Choosing our battles

HIDDEN AGENDA - Mary Ann LL. Reyes - The Philippine Star

Is the proposed joint exploration between the Philippines and China of the South China Sea something that we should condemn or something that we should welcome?

Following his recent visit to China, President Duterte said China has offered joint exploration as Beijing has recognized that it co-owns the disputed areas in the South China Sea with the Philippines.

 Those who insist that the disputed waters are ours, following the United Nations Arbitral Tribunal’s ruling that the Philippines has exclusive sovereign rights over the West Philippine Sea/South China Sea) and that China’s claim of historic rights to resources within the sea areas falling within the ‘nine-dash line’ has no legal basis, and should not be shared with China, would of course criticize the President’s statement and would say that the President cannot give away part of our territory.

It will be recalled that China in 2009 submitted to the UN its claim that covers the entire South China Sea, including parts of the Philippines’ western seaboard from Ilocos Norte up to Palawan, since these areas fall within its nine-dash line delineation of its territory.

The case submitted by the Philippines to the International Tribunal on the Law of the Sea covers eight maritime features currently under China’s control. These are Mischief Reef, Kennan Reef, Gaven Reef, Subi Reef, Scarborough Shoal, Johnson Reef, Cuarteron Reef and Fiery Cross.

China however has said that it will never accept any decision by the UN arbitral tribunal. It claims that the entire South China Sea through its nine-dash line concept overlaps with the Philippines 200-mile exclusive economic zone recognized under the UN Convention on the Law of the Sea (UNCLOS).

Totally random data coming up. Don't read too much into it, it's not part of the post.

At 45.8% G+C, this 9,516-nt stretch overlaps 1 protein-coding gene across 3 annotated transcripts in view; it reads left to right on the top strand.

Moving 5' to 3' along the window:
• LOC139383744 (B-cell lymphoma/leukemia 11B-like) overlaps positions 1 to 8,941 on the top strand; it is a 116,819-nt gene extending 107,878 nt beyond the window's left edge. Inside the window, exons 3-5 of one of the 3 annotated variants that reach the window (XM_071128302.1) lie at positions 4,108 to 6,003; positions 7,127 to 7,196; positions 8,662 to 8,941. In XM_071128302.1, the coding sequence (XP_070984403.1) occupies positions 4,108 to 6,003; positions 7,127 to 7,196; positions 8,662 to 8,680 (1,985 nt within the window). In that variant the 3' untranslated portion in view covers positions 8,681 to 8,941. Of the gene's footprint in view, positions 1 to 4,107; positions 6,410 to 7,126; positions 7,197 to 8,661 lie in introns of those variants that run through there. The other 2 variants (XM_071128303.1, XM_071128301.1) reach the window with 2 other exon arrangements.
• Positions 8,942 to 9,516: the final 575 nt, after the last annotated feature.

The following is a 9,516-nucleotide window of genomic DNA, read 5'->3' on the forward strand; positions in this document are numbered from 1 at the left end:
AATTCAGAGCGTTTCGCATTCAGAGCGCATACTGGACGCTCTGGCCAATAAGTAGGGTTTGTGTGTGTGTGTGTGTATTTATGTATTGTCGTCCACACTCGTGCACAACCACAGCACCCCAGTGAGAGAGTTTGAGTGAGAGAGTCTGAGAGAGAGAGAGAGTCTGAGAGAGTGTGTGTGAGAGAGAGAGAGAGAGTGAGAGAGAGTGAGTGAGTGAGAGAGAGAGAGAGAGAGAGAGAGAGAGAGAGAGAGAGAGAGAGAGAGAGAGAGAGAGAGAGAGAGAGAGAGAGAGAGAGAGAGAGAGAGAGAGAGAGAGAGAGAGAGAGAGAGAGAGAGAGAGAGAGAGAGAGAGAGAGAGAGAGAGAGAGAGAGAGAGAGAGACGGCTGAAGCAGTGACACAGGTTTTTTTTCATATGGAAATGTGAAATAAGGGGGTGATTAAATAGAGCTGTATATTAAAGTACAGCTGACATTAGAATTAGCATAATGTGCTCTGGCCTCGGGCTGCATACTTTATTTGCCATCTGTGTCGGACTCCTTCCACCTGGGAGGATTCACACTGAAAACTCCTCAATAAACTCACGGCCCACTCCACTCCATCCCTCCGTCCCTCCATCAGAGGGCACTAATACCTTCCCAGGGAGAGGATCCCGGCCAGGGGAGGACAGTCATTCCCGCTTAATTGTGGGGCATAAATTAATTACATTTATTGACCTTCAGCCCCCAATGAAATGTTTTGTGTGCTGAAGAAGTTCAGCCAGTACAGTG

Tension had been high between the Philippines and China ever since that controversial ruling.

When President Duterte came into office, I would assume that he thought long and hard about how to deal with this explosive issue.

He believes that this is a war that we cannot win. So he decided that we are better off as a country if China is our friend, not our enemy. But of course, he has also said that this does not mean that we are abandoning our claim over the West Philippine Sea.

The arbitral ruling is nothing but a pyrrhic victory, a win that comes with a heavy cost. We cannot enforce it, not only because China does not recognize the decision, but also because we do not have the military might to fight China.

The President was probably just ecstatic that China, instead of exploring South China Sea on its own which it can do given its immense financial and technical resources and given its insistence that it solely owns the disputed waters, is now willing to undertake joint explorations with the Philippines, that he used the word “co-ownership,” something that China may not even be thinking about.

Foreign Affairs Secretary Alan Peter Cayetano was quoted as saying that the two sides are  finding a common legal framework to conduct joint exploration and surveys in the contested waters, while Chinese Foreign Minister Wang Yi told reporters that the two countries will in a prudent and steady way advance cooperation on offshore oil and gas exploration.